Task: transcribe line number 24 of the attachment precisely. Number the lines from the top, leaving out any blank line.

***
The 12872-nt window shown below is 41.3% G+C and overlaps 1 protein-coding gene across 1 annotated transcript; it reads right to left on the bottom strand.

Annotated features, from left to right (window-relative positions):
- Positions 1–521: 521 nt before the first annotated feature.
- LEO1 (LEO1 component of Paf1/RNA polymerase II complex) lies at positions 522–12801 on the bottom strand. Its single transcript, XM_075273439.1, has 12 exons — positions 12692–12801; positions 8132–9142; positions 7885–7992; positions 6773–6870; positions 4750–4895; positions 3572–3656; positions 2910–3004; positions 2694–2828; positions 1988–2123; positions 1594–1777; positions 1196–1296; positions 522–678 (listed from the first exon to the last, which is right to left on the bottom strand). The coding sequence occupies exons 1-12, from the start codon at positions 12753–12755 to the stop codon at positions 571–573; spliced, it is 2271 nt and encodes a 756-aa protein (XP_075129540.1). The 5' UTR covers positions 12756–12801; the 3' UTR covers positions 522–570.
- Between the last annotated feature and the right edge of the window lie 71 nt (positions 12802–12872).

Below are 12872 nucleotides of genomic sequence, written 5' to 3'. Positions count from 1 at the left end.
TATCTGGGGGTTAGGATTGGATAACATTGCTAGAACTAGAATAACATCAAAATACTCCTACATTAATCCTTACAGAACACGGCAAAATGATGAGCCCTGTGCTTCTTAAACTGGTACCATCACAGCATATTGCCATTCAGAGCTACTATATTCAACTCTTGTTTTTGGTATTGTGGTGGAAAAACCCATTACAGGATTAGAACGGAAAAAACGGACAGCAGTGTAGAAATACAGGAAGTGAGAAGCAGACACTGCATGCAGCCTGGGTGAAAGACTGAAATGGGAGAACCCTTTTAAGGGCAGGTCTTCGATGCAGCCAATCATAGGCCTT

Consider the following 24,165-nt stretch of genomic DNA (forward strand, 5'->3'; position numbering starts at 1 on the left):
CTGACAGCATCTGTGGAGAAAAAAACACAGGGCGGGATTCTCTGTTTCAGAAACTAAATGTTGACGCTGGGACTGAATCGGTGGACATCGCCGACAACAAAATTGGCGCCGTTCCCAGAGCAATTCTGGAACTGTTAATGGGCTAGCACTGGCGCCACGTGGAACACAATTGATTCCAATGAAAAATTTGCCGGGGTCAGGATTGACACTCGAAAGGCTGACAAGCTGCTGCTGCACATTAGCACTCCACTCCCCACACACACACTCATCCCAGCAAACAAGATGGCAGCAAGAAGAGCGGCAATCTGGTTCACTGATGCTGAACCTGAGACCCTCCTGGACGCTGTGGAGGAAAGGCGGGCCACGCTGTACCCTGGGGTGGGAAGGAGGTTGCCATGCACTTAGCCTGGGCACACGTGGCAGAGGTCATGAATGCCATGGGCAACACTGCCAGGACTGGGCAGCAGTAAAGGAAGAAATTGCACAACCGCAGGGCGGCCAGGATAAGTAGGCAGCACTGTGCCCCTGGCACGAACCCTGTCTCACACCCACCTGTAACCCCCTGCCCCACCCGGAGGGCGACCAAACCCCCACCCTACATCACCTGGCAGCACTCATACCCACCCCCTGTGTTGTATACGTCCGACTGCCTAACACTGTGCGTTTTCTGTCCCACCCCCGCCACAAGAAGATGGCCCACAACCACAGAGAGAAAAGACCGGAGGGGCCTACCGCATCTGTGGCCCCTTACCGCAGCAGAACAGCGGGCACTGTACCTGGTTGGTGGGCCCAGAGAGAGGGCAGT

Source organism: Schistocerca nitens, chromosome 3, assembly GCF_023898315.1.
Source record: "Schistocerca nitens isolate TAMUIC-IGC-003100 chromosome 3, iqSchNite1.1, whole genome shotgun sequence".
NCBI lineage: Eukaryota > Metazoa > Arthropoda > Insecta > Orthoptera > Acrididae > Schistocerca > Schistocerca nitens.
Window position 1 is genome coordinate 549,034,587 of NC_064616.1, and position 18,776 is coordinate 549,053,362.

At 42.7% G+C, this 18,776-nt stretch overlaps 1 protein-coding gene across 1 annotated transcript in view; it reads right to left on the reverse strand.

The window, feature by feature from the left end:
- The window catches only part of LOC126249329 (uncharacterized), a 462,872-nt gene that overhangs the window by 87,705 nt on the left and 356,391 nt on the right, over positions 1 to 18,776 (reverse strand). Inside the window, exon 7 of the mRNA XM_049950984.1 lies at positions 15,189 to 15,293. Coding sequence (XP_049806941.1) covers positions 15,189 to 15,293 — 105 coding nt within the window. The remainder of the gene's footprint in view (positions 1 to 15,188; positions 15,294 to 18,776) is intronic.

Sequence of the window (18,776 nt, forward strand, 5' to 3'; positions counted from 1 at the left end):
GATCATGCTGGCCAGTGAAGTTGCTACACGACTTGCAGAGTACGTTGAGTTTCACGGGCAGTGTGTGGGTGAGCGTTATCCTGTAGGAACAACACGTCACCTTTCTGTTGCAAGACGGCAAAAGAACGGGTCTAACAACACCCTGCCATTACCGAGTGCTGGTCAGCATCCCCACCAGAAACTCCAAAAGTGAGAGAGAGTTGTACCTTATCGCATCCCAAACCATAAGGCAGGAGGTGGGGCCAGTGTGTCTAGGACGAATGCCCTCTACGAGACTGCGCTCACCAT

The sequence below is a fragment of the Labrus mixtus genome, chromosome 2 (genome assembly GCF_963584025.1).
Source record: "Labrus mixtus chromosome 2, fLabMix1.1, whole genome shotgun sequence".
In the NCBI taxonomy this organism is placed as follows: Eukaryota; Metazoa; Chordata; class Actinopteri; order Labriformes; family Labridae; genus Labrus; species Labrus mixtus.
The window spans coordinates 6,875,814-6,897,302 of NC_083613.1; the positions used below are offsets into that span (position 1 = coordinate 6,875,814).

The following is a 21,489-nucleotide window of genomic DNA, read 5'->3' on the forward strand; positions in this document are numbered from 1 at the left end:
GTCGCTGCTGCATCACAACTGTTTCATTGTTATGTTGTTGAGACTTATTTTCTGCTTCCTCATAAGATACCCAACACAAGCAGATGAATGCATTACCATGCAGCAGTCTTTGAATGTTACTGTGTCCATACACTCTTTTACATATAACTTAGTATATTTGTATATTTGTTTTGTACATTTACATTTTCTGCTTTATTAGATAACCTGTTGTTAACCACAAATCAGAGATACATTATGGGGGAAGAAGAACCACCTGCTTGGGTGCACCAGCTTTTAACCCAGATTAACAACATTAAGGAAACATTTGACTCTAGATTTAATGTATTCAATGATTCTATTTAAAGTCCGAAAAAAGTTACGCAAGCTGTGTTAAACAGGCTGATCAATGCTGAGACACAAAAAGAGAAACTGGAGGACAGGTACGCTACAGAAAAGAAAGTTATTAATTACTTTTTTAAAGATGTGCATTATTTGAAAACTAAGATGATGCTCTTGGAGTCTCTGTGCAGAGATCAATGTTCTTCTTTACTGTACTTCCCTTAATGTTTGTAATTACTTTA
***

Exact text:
GTCGCTGCTGCATCACAACTGTTTCATTGTTATGTTGTTGAGACTTATTTTCTGCTTCCTCATAAGATACCCAACACAAGCAGATGAATGCATTACCATGCAGCAGTCTTTGAATGTTACTGTGTCCATACACTCTTTTACATATAACTTAGTATATTTGTATATTTGTTTTGTACATTTACATTTTCTGCTTTATTAGATAACCTGTTGTTAACCACAAATCAGAGATACATTATGGGGGAAGAAGAACCACCTGCTTGGGTGCACCAGCTTTTAACCCAGATTAACAACATTAAGGAAACATTTGACTCTAGATTTAATGTATTCAATGATTCTATTTAAAGTCCGAAAAAAGTTACGCAAGCTGTGTTAAACAGGCTGATCAATGCTGAGACACAAAAAGAGAAACTGGAGGACAGGTACGCTACAGAAAAGAAAGTTATTAATTACTTTTTTAAAGATGTGCATTATTTGAAAACTAAGATGATGCTCTTGGAGTCTCTGTGCAGAGATCAATGTTCTTCTTTACTGTACTTCCCTTAATGTTTGTAATTACTTTA